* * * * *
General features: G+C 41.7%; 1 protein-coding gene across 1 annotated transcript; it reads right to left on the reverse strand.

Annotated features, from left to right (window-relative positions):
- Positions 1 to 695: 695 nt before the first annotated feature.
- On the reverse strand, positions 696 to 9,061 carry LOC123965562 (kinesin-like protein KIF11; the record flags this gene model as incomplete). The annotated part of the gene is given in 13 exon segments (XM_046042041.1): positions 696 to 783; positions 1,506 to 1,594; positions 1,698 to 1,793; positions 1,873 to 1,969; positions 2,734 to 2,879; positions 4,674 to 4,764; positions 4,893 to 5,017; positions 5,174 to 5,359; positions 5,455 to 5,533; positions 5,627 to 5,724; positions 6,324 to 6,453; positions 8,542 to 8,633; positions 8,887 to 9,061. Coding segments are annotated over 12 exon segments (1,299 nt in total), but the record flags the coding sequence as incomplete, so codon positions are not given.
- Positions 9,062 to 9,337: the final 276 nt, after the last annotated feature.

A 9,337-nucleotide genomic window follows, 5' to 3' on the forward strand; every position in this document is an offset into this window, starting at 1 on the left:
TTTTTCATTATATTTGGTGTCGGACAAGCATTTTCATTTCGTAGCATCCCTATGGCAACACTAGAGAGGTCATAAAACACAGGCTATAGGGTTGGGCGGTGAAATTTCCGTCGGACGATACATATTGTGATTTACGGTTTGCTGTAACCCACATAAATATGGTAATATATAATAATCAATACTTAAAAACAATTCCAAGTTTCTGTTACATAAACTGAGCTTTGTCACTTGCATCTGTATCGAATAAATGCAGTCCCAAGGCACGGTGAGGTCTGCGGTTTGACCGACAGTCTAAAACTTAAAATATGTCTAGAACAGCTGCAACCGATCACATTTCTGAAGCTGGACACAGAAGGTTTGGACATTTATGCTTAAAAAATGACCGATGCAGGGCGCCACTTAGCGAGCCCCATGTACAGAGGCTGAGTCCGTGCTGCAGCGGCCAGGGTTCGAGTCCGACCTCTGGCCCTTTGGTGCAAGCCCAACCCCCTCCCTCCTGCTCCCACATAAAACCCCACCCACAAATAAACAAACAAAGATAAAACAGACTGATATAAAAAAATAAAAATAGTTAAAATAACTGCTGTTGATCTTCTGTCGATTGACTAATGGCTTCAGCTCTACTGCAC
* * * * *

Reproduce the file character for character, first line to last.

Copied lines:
General features: G+C 41.7%; 1 protein-coding gene across 1 annotated transcript; it reads right to left on the reverse strand.

Annotated features, from left to right (window-relative positions):
- Positions 1 to 695: 695 nt before the first annotated feature.
- On the reverse strand, positions 696 to 9,061 carry LOC123965562 (kinesin-like protein KIF11; the record flags this gene model as incomplete). The annotated part of the gene is given in 13 exon segments (XM_046042041.1): positions 696 to 783; positions 1,506 to 1,594; positions 1,698 to 1,793; positions 1,873 to 1,969; positions 2,734 to 2,879; positions 4,674 to 4,764; positions 4,893 to 5,017; positions 5,174 to 5,359; positions 5,455 to 5,533; positions 5,627 to 5,724; positions 6,324 to 6,453; positions 8,542 to 8,633; positions 8,887 to 9,061. Coding segments are annotated over 12 exon segments (1,299 nt in total), but the record flags the coding sequence as incomplete, so codon positions are not given.
- Positions 9,062 to 9,337: the final 276 nt, after the last annotated feature.

A 9,337-nucleotide genomic window follows, 5' to 3' on the forward strand; every position in this document is an offset into this window, starting at 1 on the left:
TTTTTCATTATATTTGGTGTCGGACAAGCATTTTCATTTCGTAGCATCCCTATGGCAACACTAGAGAGGTCATAAAACACAGGCTATAGGGTTGGGCGGTGAAATTTCCGTCGGACGATACATATTGTGATTTACGGTTTGCTGTAACCCACATAAATATGGTAATATATAATAATCAATACTTAAAAACAATTCCAAGTTTCTGTTACATAAACTGAGCTTTGTCACTTGCATCTGTATCGAATAAATGCAGTCCCAAGGCACGGTGAGGTCTGCGGTTTGACCGACAGTCTAAAACTTAAAATATGTCTAGAACAGCTGCAACCGATCACATTTCTGAAGCTGGACACAGAAGGTTTGGACATTTATGCTTAAAAAATGACCGATGCAGGGCGCCACTTAGCGAGCCCCATGTACAGAGGCTGAGTCCGTGCTGCAGCGGCCAGGGTTCGAGTCCGACCTCTGGCCCTTTGGTGCAAGCCCAACCCCCTCCCTCCTGCTCCCACATAAAACCCCACCCACAAATAAACAAACAAAGATAAAACAGACTGATATAAAAAAATAAAAATAGTTAAAATAACTGCTGTTGATCTTCTGTCGATTGACTAATGGCTTCAGCTCTACTGCAC